Campus hosts cyber security events
Dartmouth's Institute for Security, Technology and Society co-hosted "Securing the eCampus 2011: Building a Culture of Information Security in an Academic Institution" along with Peter Kiewit Computing Services on July 19-20, according to ISTS associate director Thomas Candon.
The fifth annual conference brought together chief information officers and chief information security officers from many universities to discuss ways to protect research data, as well as other information security issues. ISTS also hosted a program for college students and a camp for high school students this summer term to promote information security.
Founded in 2000, ISTS aims to engage in research and education about information security and privacy, according to ISTS's website. ISTS has developed several courses for the College and regularly brings speakers to give presentations at Dartmouth.
"There are all sorts of intellectual property issues that [universities] need to be concerned about," Candon said. "There are a number of faculty members who are doing research and you want to make sure it does not get out there into the larger community in terms of stuff that they're doing that's brand new and they will be presenting later."
The conference also featured guest speakers including Larry Conrad, the Chief Information Officer of the University of North Carolina, Chapel Hill and Larry Clinton, president of the Internet Security Alliance, according to Candon. Clinton discussed current congressional policy on information security during his presentation.
From June 21 to July 1, 11 students from other colleges participated in the fourth annual Secure Information Systems Mentoring and Training program, which is designed to immerse students in cyber security.
The two-week intensive course featured a "hacker curriculum" that helped students find ways to exploit weaknesses in computer security systems in order to safeguard them against real hackers, according to Candon.
Candon said one purpose of the program is to spread the study of cyber security to other universities, as computer security is not always emphasized in other universities' computer science curricula.
For the remainder of the summer, the students were placed in information technology internships with a variety of employers, including academic institutions, large corporations and small start-ups, according to Candon. After the internships end, the students will return to their universities to work on cyber security projects with a faculty advisor.
"The thinking behind that is that once you get tied in with the faculty at a home institution, there's a better chance of infusing information security into the home institution," Candon said.
Ten high school students equipped with Apple iPads participated in the Security, Technology and Society High School Summer Camp, which lasted from July 5 to July 8.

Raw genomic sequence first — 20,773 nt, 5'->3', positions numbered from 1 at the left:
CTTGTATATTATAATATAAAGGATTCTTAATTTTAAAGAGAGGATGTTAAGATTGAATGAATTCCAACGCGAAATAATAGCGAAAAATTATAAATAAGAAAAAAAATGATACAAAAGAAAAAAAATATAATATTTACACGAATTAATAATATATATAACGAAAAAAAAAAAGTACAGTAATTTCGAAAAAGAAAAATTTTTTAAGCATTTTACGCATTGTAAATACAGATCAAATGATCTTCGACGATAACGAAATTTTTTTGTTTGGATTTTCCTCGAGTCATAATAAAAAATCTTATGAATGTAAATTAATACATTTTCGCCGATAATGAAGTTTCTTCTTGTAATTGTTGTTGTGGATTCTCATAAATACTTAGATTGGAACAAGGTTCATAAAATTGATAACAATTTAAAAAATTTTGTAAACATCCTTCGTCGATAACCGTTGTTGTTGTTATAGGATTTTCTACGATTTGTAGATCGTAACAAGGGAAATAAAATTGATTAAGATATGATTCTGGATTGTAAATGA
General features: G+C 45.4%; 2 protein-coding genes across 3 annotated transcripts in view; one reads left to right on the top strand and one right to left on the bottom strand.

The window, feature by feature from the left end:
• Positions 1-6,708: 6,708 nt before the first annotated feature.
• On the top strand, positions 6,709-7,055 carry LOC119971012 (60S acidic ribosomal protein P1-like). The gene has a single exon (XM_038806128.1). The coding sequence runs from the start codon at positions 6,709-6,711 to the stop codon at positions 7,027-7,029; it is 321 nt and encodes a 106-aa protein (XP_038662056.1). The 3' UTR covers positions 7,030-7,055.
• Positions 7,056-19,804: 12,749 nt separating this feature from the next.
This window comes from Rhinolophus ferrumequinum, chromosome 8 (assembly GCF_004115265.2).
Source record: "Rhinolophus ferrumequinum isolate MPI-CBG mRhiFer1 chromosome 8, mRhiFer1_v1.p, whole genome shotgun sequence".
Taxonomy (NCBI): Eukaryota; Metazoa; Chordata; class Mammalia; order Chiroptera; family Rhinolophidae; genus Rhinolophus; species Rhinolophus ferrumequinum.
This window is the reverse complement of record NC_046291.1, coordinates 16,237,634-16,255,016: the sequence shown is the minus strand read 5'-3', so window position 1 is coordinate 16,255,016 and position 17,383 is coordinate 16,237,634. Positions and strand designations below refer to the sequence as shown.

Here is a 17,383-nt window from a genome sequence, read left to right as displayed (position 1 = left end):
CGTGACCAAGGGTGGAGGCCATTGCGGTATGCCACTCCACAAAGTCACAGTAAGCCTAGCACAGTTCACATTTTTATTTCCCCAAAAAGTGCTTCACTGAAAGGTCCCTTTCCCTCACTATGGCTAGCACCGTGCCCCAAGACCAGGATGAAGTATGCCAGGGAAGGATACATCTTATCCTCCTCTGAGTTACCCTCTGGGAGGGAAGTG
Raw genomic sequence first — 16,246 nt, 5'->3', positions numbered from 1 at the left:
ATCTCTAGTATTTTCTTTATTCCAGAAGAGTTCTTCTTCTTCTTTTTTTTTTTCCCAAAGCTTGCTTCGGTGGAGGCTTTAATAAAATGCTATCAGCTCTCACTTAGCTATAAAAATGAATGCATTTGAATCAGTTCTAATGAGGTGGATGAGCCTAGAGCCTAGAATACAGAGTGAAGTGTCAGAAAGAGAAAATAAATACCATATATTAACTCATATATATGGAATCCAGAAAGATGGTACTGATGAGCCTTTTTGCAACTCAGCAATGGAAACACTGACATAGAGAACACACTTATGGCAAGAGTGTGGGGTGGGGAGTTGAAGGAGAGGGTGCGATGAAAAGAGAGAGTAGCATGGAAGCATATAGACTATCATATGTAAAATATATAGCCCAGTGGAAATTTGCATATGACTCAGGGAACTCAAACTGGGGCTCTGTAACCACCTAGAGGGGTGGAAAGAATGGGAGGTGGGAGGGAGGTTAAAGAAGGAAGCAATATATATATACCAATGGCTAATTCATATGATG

The program introduced high school students to "multidisciplinary" studies in cyber security and privacy, according to Suzanne Thompson, director of the camp and a research scientist at Dartmouth Medical School.
A team of graduate students and postdoctoral fellows instructed the students, most of whom were in 11th grade. The students visited Dartmouth-Hitchcock Medical Center to speak with doctors about data security in the healthcare field, according to Thompson.
In one project, students examined a picture of a birthday cake that was posted to Twitter and used the picture's metadata to determine where and when the picture was taken, Candon said.
"One of the exercises that they did was taking a picture, posting it online and realizing all of the information that underlies that picture that tells you a larger story of what's going on there," Candon said. "There's information there that you might want to protect in some ways when you put it online."
In another activity, students played "CISO vs Adversary," a video game designed by Gabriel Weaver, a Computer Science doctoral student, and Juhee Kwon, a research fellow at the Center for Digital Strategies at the Tuck School of Business.
In the game, the player aimed to protect money and computer data against a medical identity theft, according to Candon.
"We were able to expose the high school students to those areas as well so we could give them a real cross section of very current technology applications," she said. "I think they were absorbed, and we were very pleased with the feedback."
Thompson said some students were already planning projects, including one about digital forensics, to work on when they returned to their high schools, including one about digital forensics.
"That's what it's all about exposing them and having them take these ideas and apply them to their lives and sharing what they learned with other students," she said. ISTS is largely funded through the Department of Justice and the Department of Homeland Security, according to the ISTS website.
ISTS has also received over $22 million in competitive grants from agencies, foundations and information technology companies including the National Science Foundation, the Mellon Foundation and Microsoft and Adobe. A Department of Defense grant funded the high school camp, according to Thompson.